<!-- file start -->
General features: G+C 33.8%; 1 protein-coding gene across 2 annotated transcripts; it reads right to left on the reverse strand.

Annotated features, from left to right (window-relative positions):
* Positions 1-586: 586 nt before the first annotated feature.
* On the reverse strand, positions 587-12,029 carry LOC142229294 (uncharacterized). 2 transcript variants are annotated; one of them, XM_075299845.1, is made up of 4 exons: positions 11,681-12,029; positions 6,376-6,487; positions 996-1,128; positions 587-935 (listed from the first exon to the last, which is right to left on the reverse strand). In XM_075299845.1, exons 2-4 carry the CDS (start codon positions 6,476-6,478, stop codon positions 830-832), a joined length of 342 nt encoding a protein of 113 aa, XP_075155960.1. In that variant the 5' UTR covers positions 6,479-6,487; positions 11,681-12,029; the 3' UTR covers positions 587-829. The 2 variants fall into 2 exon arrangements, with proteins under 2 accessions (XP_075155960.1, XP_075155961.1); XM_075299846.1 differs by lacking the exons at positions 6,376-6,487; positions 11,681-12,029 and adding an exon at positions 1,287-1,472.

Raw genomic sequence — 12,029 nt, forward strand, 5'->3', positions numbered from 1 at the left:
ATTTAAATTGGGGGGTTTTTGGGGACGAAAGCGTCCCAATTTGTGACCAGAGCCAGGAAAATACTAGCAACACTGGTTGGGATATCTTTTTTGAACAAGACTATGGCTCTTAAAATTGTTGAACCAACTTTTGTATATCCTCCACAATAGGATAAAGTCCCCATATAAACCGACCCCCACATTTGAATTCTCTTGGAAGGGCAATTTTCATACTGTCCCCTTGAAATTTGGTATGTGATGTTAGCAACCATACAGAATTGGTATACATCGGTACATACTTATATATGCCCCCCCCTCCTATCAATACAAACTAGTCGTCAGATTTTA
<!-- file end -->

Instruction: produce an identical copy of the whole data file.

General features: G+C 33.8%; 1 protein-coding gene across 2 annotated transcripts; it reads right to left on the reverse strand.

Annotated features, from left to right (window-relative positions):
* Positions 1-586: 586 nt before the first annotated feature.
* On the reverse strand, positions 587-12,029 carry LOC142229294 (uncharacterized). 2 transcript variants are annotated; one of them, XM_075299845.1, is made up of 4 exons: positions 11,681-12,029; positions 6,376-6,487; positions 996-1,128; positions 587-935 (listed from the first exon to the last, which is right to left on the reverse strand). In XM_075299845.1, exons 2-4 carry the CDS (start codon positions 6,476-6,478, stop codon positions 830-832), a joined length of 342 nt encoding a protein of 113 aa, XP_075155960.1. In that variant the 5' UTR covers positions 6,479-6,487; positions 11,681-12,029; the 3' UTR covers positions 587-829. The 2 variants fall into 2 exon arrangements, with proteins under 2 accessions (XP_075155960.1, XP_075155961.1); XM_075299846.1 differs by lacking the exons at positions 6,376-6,487; positions 11,681-12,029 and adding an exon at positions 1,287-1,472.

Raw genomic sequence — 12,029 nt, forward strand, 5'->3', positions numbered from 1 at the left:
ATTTAAATTGGGGGGTTTTTGGGGACGAAAGCGTCCCAATTTGTGACCAGAGCCAGGAAAATACTAGCAACACTGGTTGGGATATCTTTTTTGAACAAGACTATGGCTCTTAAAATTGTTGAACCAACTTTTGTATATCCTCCACAATAGGATAAAGTCCCCATATAAACCGACCCCCACATTTGAATTCTCTTGGAAGGGCAATTTTCATACTGTCCCCTTGAAATTTGGTATGTGATGTTAGCAACCATACAGAATTGGTATACATCGGTACATACTTATATATGCCCCCCCCTCCTATCAATACAAACTAGTCGTCAGATTTTA